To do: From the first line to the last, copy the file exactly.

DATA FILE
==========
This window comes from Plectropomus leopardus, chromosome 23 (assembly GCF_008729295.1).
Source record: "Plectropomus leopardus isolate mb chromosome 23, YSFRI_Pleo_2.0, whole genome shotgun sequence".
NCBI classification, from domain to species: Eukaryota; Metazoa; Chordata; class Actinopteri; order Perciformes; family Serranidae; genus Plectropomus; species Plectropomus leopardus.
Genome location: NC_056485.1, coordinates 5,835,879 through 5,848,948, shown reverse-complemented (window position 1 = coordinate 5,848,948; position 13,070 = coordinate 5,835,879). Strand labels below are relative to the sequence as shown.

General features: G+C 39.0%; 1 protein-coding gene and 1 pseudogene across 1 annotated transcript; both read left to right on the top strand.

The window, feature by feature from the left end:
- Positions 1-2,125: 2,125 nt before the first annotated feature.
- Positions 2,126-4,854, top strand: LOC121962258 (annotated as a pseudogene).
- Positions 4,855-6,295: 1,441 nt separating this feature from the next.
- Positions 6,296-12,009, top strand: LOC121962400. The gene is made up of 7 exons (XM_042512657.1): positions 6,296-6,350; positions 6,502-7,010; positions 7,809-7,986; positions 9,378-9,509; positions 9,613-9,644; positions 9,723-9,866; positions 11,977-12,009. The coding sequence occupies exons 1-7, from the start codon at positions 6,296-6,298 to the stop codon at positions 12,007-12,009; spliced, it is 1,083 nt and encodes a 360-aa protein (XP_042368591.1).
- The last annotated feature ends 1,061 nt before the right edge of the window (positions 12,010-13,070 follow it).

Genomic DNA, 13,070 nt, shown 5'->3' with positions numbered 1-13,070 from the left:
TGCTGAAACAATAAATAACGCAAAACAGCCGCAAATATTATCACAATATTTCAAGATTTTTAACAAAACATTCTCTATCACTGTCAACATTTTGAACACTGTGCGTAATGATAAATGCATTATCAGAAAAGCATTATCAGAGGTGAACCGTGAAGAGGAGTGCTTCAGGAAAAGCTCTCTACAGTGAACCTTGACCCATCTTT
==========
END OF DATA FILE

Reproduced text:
This window comes from Plectropomus leopardus, chromosome 23 (assembly GCF_008729295.1).
Source record: "Plectropomus leopardus isolate mb chromosome 23, YSFRI_Pleo_2.0, whole genome shotgun sequence".
NCBI classification, from domain to species: Eukaryota; Metazoa; Chordata; class Actinopteri; order Perciformes; family Serranidae; genus Plectropomus; species Plectropomus leopardus.
Genome location: NC_056485.1, coordinates 5,835,879 through 5,848,948, shown reverse-complemented (window position 1 = coordinate 5,848,948; position 13,070 = coordinate 5,835,879). Strand labels below are relative to the sequence as shown.

General features: G+C 39.0%; 1 protein-coding gene and 1 pseudogene across 1 annotated transcript; both read left to right on the top strand.

The window, feature by feature from the left end:
- Positions 1-2,125: 2,125 nt before the first annotated feature.
- Positions 2,126-4,854, top strand: LOC121962258 (annotated as a pseudogene).
- Positions 4,855-6,295: 1,441 nt separating this feature from the next.
- Positions 6,296-12,009, top strand: LOC121962400. The gene is made up of 7 exons (XM_042512657.1): positions 6,296-6,350; positions 6,502-7,010; positions 7,809-7,986; positions 9,378-9,509; positions 9,613-9,644; positions 9,723-9,866; positions 11,977-12,009. The coding sequence occupies exons 1-7, from the start codon at positions 6,296-6,298 to the stop codon at positions 12,007-12,009; spliced, it is 1,083 nt and encodes a 360-aa protein (XP_042368591.1).
- The last annotated feature ends 1,061 nt before the right edge of the window (positions 12,010-13,070 follow it).

Genomic DNA, 13,070 nt, shown 5'->3' with positions numbered 1-13,070 from the left:
TGCTGAAACAATAAATAACGCAAAACAGCCGCAAATATTATCACAATATTTCAAGATTTTTAACAAAACATTCTCTATCACTGTCAACATTTTGAACACTGTGCGTAATGATAAATGCATTATCAGAAAAGCATTATCAGAGGTGAACCGTGAAGAGGAGTGCTTCAGGAAAAGCTCTCTACAGTGAACCTTGACCCATCTTT